Are green tea and herbal tea the same ? Often you'll find the two tea types blended together, or even a pack of tea with some green tea sprinkled into it and the box will only say herbal tea.
In a way, I guess you could argue they are the same. In the end though, they're made of very different plants. Let's check up on this in more detail.
So is green tea herbal tea ?
No, actually green teas and herbal teas are very different infusions. They are both infusions, and are brewed in the same way - hot water over a certain amount of dried plants.
But their properties are very different, and historically they are not the same. Green tea comes from the Camellia sinensis plant, and is pretty much The First Tea.
Herbal teas are made of plants or flowers, like chamomile, jasmine, mint, hibiscus, and so many others. They're made mainly for flavor and healing properties.
Infusions from herbal teas are actually called tisanes, while only teas from the Camellia sinensis plant are called teas. Still, to most people (me included) they're all teas, no matter what the infusion is made of.
Now let's get a bit into what green tea and herbal teas really are, so we can understand them much better.
What is herbal tea
Herbal teas have a very long history, and were used in many forms throughout time. Witch-doctors and shamans and healers from all over regarded healing plants as helpful, and they were used for more than just that.
Over time they became popular in most houses because of the aroma they could bring, whether they were used for medicinal purposes or not.
So today we have a wide array of teas to help us in various ways. For example sage tea is wonderful for a sore throat since it helps close wounds and disinfects.
Couple it with a pine bud tea, which is great for colds and clearing out the nose and lungs, and you've got yourself one hell of a fix for a sore throat.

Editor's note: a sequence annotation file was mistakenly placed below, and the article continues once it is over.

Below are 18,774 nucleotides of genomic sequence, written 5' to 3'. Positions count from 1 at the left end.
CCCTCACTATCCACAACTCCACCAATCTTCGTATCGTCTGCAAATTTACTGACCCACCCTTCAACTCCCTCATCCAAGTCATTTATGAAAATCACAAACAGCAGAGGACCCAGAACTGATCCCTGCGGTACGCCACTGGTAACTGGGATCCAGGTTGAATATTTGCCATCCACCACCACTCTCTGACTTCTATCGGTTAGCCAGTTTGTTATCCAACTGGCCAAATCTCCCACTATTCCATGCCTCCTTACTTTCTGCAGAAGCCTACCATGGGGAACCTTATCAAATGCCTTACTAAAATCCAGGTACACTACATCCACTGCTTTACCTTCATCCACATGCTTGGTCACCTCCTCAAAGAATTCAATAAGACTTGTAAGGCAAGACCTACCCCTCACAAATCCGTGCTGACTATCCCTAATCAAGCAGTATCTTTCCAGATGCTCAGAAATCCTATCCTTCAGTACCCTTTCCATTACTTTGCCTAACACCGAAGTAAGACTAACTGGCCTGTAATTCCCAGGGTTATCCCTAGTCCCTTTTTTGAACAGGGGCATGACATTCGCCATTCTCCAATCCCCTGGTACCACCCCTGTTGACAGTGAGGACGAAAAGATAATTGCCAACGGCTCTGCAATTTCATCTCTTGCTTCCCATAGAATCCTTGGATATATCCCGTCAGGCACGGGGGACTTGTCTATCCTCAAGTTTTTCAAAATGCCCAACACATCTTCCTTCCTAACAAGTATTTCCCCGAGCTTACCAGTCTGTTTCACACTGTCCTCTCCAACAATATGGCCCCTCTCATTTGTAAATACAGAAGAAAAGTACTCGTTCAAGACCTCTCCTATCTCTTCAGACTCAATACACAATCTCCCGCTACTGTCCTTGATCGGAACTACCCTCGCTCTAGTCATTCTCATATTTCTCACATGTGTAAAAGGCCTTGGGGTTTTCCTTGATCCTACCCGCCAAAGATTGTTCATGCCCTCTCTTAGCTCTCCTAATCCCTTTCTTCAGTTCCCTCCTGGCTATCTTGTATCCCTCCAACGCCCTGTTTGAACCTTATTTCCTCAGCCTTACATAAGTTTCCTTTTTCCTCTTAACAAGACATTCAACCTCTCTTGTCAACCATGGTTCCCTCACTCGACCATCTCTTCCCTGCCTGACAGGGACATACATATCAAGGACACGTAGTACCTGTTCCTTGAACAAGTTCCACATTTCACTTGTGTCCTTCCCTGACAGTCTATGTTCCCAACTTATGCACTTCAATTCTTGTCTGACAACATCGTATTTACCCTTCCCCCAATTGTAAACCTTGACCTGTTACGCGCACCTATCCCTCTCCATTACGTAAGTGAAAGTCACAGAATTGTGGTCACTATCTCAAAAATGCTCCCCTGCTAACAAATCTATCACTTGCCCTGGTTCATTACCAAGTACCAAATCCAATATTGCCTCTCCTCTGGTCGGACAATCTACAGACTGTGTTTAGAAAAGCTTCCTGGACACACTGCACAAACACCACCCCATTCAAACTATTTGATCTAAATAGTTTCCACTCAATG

I used that particular mix heavily when I had tonsilitis to help reduce the symptoms. I still took the medication I needed, but that tea blend was my best friend.
Then there are teas that are just for pleasure, like for example rose petal teas, or jasmine teas. They're just so tasty and flavorful. Of course they have their own properties, but those sometimes come second when compared to taste.
Herbal teas are what most people have in their home, really. Camellia sinensis teas are an acquired taste, and many times they're blended with a herb or two in order to be more palatable for most people.
For example when I was in high school I had linden tea every night until I couldn't stand the scent. Valerian will do the same thing (calm you and lull you to sleep), but it's stronger and it smells. So. BAD.
But they all have their uses, and they're popular for those reasons.
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What is green tea
Green teas are made of the leaves of the Camellia sinensis plant. The young leaves are plucked and processed in a very light way. Sometimes they are roasted very lightly (the Chinese method) and sometimes they are just steamed (the Japanese method).
Then they're dried and are good for brewing. These teas have a very green, grassy flavor and are not for everyone. Many people can't really deal with the taste of a true green tea, and they need a herb or essential oil mixed into the infusion.
To be fair, this kind of tea is an acquired taste. It's a wonderful way to boost immunity, get your fix of antioxidants, and explore the limits of your taste buds.
The health benefits are nearly endless.
Most green teas don't actually produce a green brew, partly because of how the leaves were processed, and partly because of poor brewing methods. I for one have never had a green tea that managed to brew a nice light green color.
Still, green tea remains a favorite among tea enthusiasts. On one hand it's the tradition of tea that puts green and black tea in places of honor, and on the other hand green tea just makes you feel good.